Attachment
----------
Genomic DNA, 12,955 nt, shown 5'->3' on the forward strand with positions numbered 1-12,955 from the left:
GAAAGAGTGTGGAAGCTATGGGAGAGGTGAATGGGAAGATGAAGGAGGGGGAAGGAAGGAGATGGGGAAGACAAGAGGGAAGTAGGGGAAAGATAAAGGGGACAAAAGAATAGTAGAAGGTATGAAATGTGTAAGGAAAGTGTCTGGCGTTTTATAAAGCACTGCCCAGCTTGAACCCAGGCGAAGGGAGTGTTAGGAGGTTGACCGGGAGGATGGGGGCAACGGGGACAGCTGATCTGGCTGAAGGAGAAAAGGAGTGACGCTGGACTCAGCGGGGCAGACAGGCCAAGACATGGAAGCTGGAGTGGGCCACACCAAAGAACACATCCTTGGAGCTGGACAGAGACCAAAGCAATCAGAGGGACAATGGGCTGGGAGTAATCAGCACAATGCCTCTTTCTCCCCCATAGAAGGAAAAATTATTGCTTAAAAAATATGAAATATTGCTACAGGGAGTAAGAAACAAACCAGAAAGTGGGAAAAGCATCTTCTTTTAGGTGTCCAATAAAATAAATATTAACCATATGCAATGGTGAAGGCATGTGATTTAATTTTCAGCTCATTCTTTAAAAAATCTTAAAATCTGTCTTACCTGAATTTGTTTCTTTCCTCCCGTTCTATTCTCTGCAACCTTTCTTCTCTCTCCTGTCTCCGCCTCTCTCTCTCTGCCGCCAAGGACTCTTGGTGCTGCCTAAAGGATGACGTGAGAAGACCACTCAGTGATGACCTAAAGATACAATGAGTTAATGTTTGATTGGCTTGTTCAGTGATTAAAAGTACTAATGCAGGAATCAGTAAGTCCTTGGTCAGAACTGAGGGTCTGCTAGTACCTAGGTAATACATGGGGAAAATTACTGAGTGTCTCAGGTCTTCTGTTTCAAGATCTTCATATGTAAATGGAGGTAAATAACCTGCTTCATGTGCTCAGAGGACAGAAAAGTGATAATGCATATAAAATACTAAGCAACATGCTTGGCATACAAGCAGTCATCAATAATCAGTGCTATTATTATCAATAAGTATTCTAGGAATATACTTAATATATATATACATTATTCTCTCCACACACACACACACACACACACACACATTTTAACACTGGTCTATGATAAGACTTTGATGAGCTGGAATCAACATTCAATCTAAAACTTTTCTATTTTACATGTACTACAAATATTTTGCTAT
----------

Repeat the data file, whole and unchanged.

Genomic DNA, 12,955 nt, shown 5'->3' on the forward strand with positions numbered 1-12,955 from the left:
GAAAGAGTGTGGAAGCTATGGGAGAGGTGAATGGGAAGATGAAGGAGGGGGAAGGAAGGAGATGGGGAAGACAAGAGGGAAGTAGGGGAAAGATAAAGGGGACAAAAGAATAGTAGAAGGTATGAAATGTGTAAGGAAAGTGTCTGGCGTTTTATAAAGCACTGCCCAGCTTGAACCCAGGCGAAGGGAGTGTTAGGAGGTTGACCGGGAGGATGGGGGCAACGGGGACAGCTGATCTGGCTGAAGGAGAAAAGGAGTGACGCTGGACTCAGCGGGGCAGACAGGCCAAGACATGGAAGCTGGAGTGGGCCACACCAAAGAACACATCCTTGGAGCTGGACAGAGACCAAAGCAATCAGAGGGACAATGGGCTGGGAGTAATCAGCACAATGCCTCTTTCTCCCCCATAGAAGGAAAAATTATTGCTTAAAAAATATGAAATATTGCTACAGGGAGTAAGAAACAAACCAGAAAGTGGGAAAAGCATCTTCTTTTAGGTGTCCAATAAAATAAATATTAACCATATGCAATGGTGAAGGCATGTGATTTAATTTTCAGCTCATTCTTTAAAAAATCTTAAAATCTGTCTTACCTGAATTTGTTTCTTTCCTCCCGTTCTATTCTCTGCAACCTTTCTTCTCTCTCCTGTCTCCGCCTCTCTCTCTCTGCCGCCAAGGACTCTTGGTGCTGCCTAAAGGATGACGTGAGAAGACCACTCAGTGATGACCTAAAGATACAATGAGTTAATGTTTGATTGGCTTGTTCAGTGATTAAAAGTACTAATGCAGGAATCAGTAAGTCCTTGGTCAGAACTGAGGGTCTGCTAGTACCTAGGTAATACATGGGGAAAATTACTGAGTGTCTCAGGTCTTCTGTTTCAAGATCTTCATATGTAAATGGAGGTAAATAACCTGCTTCATGTGCTCAGAGGACAGAAAAGTGATAATGCATATAAAATACTAAGCAACATGCTTGGCATACAAGCAGTCATCAATAATCAGTGCTATTATTATCAATAAGTATTCTAGGAATATACTTAATATATATATACATTATTCTCTCCACACACACACACACACACACACACACATTTTAACACTGGTCTATGATAAGACTTTGATGAGCTGGAATCAACATTCAATCTAAAACTTTTCTATTTTACATGTACTACAAATATTTTGCTAT